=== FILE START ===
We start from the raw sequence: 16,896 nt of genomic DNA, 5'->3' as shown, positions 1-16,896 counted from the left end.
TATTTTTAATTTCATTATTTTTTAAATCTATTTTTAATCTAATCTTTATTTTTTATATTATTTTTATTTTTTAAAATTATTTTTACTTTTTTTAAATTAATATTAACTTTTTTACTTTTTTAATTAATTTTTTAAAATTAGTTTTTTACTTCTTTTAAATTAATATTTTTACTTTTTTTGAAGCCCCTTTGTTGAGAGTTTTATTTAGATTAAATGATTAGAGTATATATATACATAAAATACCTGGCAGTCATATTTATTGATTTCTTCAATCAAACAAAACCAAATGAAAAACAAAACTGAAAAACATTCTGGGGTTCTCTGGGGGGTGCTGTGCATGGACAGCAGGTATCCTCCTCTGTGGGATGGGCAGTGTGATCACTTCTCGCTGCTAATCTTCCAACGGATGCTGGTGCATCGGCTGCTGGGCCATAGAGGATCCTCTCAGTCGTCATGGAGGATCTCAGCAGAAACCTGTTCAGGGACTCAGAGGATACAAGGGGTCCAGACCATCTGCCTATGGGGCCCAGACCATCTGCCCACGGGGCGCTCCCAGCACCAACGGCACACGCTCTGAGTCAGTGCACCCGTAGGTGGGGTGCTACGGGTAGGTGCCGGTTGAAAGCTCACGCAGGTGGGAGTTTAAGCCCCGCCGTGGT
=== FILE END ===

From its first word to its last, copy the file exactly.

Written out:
We start from the raw sequence: 16,896 nt of genomic DNA, 5'->3' as shown, positions 1-16,896 counted from the left end.
TATTTTTAATTTCATTATTTTTTAAATCTATTTTTAATCTAATCTTTATTTTTTATATTATTTTTATTTTTTAAAATTATTTTTACTTTTTTTAAATTAATATTAACTTTTTTACTTTTTTAATTAATTTTTTAAAATTAGTTTTTTACTTCTTTTAAATTAATATTTTTACTTTTTTTGAAGCCCCTTTGTTGAGAGTTTTATTTAGATTAAATGATTAGAGTATATATATACATAAAATACCTGGCAGTCATATTTATTGATTTCTTCAATCAAACAAAACCAAATGAAAAACAAAACTGAAAAACATTCTGGGGTTCTCTGGGGGGTGCTGTGCATGGACAGCAGGTATCCTCCTCTGTGGGATGGGCAGTGTGATCACTTCTCGCTGCTAATCTTCCAACGGATGCTGGTGCATCGGCTGCTGGGCCATAGAGGATCCTCTCAGTCGTCATGGAGGATCTCAGCAGAAACCTGTTCAGGGACTCAGAGGATACAAGGGGTCCAGACCATCTGCCTATGGGGCCCAGACCATCTGCCCACGGGGCGCTCCCAGCACCAACGGCACACGCTCTGAGTCAGTGCACCCGTAGGTGGGGTGCTACGGGTAGGTGCCGGTTGAAAGCTCACGCAGGTGGGAGTTTAAGCCCCGCCGTGGT